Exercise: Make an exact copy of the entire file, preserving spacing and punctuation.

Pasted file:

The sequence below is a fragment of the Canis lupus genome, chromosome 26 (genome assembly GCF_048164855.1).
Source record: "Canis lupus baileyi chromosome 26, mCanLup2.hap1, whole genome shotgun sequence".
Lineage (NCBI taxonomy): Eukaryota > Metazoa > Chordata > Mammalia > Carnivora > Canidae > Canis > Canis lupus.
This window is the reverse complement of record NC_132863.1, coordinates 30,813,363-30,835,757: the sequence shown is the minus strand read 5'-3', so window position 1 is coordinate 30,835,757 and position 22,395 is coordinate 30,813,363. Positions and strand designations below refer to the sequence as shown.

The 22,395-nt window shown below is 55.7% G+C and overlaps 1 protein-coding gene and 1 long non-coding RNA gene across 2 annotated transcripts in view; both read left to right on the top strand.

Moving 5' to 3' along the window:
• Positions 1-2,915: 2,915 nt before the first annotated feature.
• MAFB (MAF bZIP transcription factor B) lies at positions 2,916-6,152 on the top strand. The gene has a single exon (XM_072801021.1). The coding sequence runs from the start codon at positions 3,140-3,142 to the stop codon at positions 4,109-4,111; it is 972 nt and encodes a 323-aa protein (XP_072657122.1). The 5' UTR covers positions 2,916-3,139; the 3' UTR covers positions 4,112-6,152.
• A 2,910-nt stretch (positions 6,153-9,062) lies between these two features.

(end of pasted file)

The sequence below is a fragment of the Canis lupus genome, chromosome 26 (genome assembly GCF_048164855.1).
Source record: "Canis lupus baileyi chromosome 26, mCanLup2.hap1, whole genome shotgun sequence".
Lineage (NCBI taxonomy): Eukaryota > Metazoa > Chordata > Mammalia > Carnivora > Canidae > Canis > Canis lupus.
This window is the reverse complement of record NC_132863.1, coordinates 30,813,363-30,835,757: the sequence shown is the minus strand read 5'-3', so window position 1 is coordinate 30,835,757 and position 22,395 is coordinate 30,813,363. Positions and strand designations below refer to the sequence as shown.

The 22,395-nt window shown below is 55.7% G+C and overlaps 1 protein-coding gene and 1 long non-coding RNA gene across 2 annotated transcripts in view; both read left to right on the top strand.

Moving 5' to 3' along the window:
• Positions 1-2,915: 2,915 nt before the first annotated feature.
• MAFB (MAF bZIP transcription factor B) lies at positions 2,916-6,152 on the top strand. The gene has a single exon (XM_072801021.1). The coding sequence runs from the start codon at positions 3,140-3,142 to the stop codon at positions 4,109-4,111; it is 972 nt and encodes a 323-aa protein (XP_072657122.1). The 5' UTR covers positions 2,916-3,139; the 3' UTR covers positions 4,112-6,152.
• A 2,910-nt stretch (positions 6,153-9,062) lies between these two features.